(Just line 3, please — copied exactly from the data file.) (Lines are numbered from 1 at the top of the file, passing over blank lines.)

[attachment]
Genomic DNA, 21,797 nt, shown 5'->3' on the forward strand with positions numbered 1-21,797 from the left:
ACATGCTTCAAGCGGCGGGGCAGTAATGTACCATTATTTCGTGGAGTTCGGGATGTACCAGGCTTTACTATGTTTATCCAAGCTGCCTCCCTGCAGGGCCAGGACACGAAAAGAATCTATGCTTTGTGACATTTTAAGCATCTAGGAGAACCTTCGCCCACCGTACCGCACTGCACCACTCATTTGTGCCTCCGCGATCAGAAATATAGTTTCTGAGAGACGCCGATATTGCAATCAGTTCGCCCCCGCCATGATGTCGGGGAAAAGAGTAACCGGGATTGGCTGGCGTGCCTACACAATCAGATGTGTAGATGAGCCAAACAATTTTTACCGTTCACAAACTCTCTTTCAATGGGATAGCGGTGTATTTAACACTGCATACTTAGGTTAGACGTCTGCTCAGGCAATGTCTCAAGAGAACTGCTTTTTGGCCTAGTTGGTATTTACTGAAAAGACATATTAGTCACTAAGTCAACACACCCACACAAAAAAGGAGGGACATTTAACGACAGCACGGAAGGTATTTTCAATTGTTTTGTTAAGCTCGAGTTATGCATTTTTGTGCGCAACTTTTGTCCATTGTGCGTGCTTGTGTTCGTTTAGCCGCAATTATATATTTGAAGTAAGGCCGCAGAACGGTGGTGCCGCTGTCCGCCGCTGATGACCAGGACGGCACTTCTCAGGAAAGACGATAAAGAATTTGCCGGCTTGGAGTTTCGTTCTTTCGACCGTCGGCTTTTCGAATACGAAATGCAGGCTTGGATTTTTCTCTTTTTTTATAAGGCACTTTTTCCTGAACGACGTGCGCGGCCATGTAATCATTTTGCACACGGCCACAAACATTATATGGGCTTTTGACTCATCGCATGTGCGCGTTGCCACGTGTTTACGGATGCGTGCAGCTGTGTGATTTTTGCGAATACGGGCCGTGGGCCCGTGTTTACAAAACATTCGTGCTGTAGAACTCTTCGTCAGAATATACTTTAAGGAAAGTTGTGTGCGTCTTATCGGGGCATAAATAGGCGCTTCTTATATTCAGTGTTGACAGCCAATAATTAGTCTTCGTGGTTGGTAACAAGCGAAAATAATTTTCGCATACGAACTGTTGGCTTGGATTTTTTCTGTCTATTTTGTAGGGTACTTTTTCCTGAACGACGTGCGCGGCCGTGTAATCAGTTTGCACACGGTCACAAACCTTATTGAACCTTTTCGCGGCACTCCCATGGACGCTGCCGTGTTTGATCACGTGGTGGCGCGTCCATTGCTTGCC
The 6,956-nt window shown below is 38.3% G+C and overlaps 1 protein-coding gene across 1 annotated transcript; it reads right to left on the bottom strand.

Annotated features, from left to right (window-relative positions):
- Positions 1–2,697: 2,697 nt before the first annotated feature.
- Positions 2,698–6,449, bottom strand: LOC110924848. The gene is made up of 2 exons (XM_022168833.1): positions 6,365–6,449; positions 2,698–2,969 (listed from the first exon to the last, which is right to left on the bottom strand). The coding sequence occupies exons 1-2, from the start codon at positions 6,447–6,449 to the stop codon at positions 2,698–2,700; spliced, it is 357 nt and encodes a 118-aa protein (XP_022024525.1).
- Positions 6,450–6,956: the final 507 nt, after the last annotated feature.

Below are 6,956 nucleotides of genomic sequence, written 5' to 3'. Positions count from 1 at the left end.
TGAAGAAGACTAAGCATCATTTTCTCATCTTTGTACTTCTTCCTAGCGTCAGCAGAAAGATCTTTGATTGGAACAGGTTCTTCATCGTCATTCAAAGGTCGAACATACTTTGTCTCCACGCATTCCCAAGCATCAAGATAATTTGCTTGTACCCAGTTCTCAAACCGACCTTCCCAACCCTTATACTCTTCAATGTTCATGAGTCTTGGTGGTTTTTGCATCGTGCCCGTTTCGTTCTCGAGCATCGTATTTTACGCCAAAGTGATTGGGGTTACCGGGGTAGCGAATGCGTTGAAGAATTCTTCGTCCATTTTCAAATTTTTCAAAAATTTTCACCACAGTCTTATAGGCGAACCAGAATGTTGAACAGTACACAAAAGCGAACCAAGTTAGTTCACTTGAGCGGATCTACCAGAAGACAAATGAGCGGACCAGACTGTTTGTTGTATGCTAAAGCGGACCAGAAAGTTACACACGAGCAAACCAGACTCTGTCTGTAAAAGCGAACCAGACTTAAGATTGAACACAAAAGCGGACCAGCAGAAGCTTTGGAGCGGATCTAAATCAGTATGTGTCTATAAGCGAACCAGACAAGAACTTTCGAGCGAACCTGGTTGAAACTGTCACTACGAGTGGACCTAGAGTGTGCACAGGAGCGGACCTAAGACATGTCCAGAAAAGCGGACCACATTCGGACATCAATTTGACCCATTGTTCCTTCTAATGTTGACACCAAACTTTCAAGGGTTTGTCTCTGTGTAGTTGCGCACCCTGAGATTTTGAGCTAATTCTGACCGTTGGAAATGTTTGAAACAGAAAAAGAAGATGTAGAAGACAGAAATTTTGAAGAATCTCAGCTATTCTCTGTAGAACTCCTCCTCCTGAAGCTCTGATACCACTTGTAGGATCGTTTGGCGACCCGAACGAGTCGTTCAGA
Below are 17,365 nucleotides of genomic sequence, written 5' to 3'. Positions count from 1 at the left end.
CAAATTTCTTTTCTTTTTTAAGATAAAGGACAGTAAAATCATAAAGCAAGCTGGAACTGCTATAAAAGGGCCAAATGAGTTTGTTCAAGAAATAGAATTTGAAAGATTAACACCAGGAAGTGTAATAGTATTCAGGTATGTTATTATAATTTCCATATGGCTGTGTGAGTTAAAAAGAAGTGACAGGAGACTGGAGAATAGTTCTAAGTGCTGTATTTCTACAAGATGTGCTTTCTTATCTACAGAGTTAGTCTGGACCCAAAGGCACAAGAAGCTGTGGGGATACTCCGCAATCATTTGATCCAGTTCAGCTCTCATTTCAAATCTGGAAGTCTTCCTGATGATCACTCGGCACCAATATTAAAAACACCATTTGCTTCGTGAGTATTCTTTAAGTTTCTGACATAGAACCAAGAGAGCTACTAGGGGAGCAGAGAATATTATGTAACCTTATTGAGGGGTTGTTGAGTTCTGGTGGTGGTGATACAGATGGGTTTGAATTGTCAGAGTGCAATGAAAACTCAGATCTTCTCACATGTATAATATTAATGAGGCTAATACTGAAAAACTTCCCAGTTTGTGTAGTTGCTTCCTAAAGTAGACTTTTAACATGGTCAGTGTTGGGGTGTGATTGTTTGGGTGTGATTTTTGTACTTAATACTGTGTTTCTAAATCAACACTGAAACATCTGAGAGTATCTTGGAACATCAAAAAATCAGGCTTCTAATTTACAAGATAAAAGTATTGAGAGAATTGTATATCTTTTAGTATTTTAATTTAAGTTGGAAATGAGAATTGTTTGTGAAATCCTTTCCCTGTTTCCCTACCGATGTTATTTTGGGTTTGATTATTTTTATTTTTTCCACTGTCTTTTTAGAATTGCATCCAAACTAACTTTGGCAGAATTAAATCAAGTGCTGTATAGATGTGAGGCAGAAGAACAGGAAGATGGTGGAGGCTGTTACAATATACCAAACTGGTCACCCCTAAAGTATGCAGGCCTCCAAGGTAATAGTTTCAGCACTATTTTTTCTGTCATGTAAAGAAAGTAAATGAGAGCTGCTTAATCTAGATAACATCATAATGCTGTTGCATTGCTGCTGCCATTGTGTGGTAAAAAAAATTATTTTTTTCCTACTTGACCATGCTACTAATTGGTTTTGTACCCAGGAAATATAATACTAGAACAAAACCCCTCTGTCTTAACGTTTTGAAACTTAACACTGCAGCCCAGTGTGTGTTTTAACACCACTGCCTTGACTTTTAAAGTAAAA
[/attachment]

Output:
The 6,956-nt window shown below is 38.3% G+C and overlaps 1 protein-coding gene across 1 annotated transcript; it reads right to left on the bottom strand.